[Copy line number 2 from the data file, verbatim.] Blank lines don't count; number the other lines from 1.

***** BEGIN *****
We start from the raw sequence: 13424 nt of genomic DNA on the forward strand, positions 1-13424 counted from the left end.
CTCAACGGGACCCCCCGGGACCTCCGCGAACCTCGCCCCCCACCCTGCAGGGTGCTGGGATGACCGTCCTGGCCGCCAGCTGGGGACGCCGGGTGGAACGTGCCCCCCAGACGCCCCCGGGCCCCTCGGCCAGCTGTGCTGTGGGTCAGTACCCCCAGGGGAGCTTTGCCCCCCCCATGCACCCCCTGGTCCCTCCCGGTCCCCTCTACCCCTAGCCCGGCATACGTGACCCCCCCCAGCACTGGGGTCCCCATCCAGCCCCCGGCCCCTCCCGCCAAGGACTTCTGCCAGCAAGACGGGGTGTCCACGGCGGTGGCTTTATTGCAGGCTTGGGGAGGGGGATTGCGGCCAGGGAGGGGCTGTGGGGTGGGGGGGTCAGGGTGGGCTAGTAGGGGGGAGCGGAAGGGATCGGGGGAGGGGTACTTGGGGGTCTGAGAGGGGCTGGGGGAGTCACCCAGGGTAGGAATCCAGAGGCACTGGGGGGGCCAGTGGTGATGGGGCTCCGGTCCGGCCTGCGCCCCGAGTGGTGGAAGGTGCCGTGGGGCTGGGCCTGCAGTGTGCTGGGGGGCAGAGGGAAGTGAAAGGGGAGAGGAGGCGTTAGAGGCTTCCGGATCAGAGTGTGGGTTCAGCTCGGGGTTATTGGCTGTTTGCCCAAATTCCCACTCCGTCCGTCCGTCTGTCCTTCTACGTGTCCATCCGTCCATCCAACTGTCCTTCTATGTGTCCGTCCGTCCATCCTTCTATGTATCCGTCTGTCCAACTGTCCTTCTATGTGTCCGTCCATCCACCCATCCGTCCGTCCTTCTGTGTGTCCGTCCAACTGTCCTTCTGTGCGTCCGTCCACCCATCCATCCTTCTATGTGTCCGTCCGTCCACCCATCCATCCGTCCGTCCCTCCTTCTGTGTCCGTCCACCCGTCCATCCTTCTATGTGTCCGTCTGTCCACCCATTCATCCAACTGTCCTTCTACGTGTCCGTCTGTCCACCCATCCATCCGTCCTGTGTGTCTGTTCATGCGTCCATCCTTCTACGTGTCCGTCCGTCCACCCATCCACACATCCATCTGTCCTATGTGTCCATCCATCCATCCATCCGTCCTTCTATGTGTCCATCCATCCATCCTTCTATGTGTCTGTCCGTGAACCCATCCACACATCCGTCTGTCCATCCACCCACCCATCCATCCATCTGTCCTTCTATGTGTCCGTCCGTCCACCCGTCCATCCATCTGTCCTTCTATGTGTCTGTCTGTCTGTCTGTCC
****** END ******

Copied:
CTCAACGGGACCCCCCGGGACCTCCGCGAACCTCGCCCCCCACCCTGCAGGGTGCTGGGATGACCGTCCTGGCCGCCAGCTGGGGACGCCGGGTGGAACGTGCCCCCCAGACGCCCCCGGGCCCCTCGGCCAGCTGTGCTGTGGGTCAGTACCCCCAGGGGAGCTTTGCCCCCCCCATGCACCCCCTGGTCCCTCCCGGTCCCCTCTACCCCTAGCCCGGCATACGTGACCCCCCCCAGCACTGGGGTCCCCATCCAGCCCCCGGCCCCTCCCGCCAAGGACTTCTGCCAGCAAGACGGGGTGTCCACGGCGGTGGCTTTATTGCAGGCTTGGGGAGGGGGATTGCGGCCAGGGAGGGGCTGTGGGGTGGGGGGGTCAGGGTGGGCTAGTAGGGGGGAGCGGAAGGGATCGGGGGAGGGGTACTTGGGGGTCTGAGAGGGGCTGGGGGAGTCACCCAGGGTAGGAATCCAGAGGCACTGGGGGGGCCAGTGGTGATGGGGCTCCGGTCCGGCCTGCGCCCCGAGTGGTGGAAGGTGCCGTGGGGCTGGGCCTGCAGTGTGCTGGGGGGCAGAGGGAAGTGAAAGGGGAGAGGAGGCGTTAGAGGCTTCCGGATCAGAGTGTGGGTTCAGCTCGGGGTTATTGGCTGTTTGCCCAAATTCCCACTCCGTCCGTCCGTCTGTCCTTCTACGTGTCCATCCGTCCATCCAACTGTCCTTCTATGTGTCCGTCCGTCCATCCTTCTATGTATCCGTCTGTCCAACTGTCCTTCTATGTGTCCGTCCATCCACCCATCCGTCCGTCCTTCTGTGTGTCCGTCCAACTGTCCTTCTGTGCGTCCGTCCACCCATCCATCCTTCTATGTGTCCGTCCGTCCACCCATCCATCCGTCCGTCCCTCCTTCTGTGTCCGTCCACCCGTCCATCCTTCTATGTGTCCGTCTGTCCACCCATTCATCCAACTGTCCTTCTACGTGTCCGTCTGTCCACCCATCCATCCGTCCTGTGTGTCTGTTCATGCGTCCATCCTTCTACGTGTCCGTCCGTCCACCCATCCACACATCCATCTGTCCTATGTGTCCATCCATCCATCCATCCGTCCTTCTATGTGTCCATCCATCCATCCTTCTATGTGTCTGTCCGTGAACCCATCCACACATCCGTCTGTCCATCCACCCACCCATCCATCCATCTGTCCTTCTATGTGTCCGTCCGTCCACCCGTCCATCCATCTGTCCTTCTATGTGTCTGTCTGTCTGTCTGTCC